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The loading for roofs not accessible except for normal maintenance and repair is given in the table on the right. It should be noted that imposed loads on roofs should not be combined with either snow or wind. Snow loads may sometimes be the dominant gravity loading. Any drift condition must be allowed for not only in the design of the frame itself, but also in the design of the purlins that support the roof cladding. The intensity of loading at the position of maximum drift often exceeds the basic minimum uniform snow load.

The calculation of drift loading and associated purlin design has been made easier by the major purlin manufacturers, most of whom offer free software to facilitate rapid design. This Eurocode gives much scope for national adjustment and therefore its annex is a substantial document. Wind actions are inherently complex and likely to influence the final design of most buildings. The designer needs to make a careful choice between a fully rigorous, complex assessment of wind actions and the use of simplifications which ease the design process but make the loads more conservative.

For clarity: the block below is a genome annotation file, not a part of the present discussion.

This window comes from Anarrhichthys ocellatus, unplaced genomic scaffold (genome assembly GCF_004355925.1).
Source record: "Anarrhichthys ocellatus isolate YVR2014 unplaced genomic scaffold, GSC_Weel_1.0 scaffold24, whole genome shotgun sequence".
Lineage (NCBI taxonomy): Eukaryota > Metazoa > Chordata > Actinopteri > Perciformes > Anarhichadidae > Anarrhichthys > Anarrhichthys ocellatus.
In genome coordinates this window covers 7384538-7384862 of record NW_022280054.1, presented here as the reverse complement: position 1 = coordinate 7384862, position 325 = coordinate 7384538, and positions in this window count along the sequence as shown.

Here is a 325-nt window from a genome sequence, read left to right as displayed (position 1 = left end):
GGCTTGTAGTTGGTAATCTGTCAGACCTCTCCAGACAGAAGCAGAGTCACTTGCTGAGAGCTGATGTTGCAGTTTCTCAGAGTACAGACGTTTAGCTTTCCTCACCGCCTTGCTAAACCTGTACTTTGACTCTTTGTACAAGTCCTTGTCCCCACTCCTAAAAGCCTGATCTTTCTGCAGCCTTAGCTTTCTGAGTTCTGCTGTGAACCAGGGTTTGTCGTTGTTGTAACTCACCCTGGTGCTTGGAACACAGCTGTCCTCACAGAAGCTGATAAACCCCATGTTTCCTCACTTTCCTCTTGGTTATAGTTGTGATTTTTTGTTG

Free software for establishing wind pressures is available from purlin manufacturers. Wind loading calculator. The most common form of craneage is the overhead type running on beams supported by the columns. The beams are carried on cantilever brackets or, in heavier cases, by providing dual columns.

In addition to the self weight of the cranes and their loads, the effects of acceleration and deceleration have to be considered. For simple cranes, this is by a quasi-static approach with amplified loads.

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For heavy, high-speed or multiple cranes the allowances should be specially calculated with reference to the manufacturer. Each project should be individually assessed whether any other accidental actions are likely to act on the structure. Robustness requirements are designed to ensure that any structural collapse is not disproportionate to the cause. BS EN [2] sets the requirement to design and construct robust buildings in order to avoid disproportionate collapse under accidental design situations.

BS EN [9] gives details of how this requirement should be met. For many portal frame structures no special provisions are needed to satisfy robustness requirements set by the Eurocode. In the United Kingdom, structural steel in single storey buildings does not normally require fire resistance. The most common situation in which it is required to fire protect the structural steelwork is where prevention of fire spread to adjacent buildings, known as a boundary condition , is required.

There are a small number of other, rare, instances, for example when demanded by an insurance provider, where structural fire protection may be required.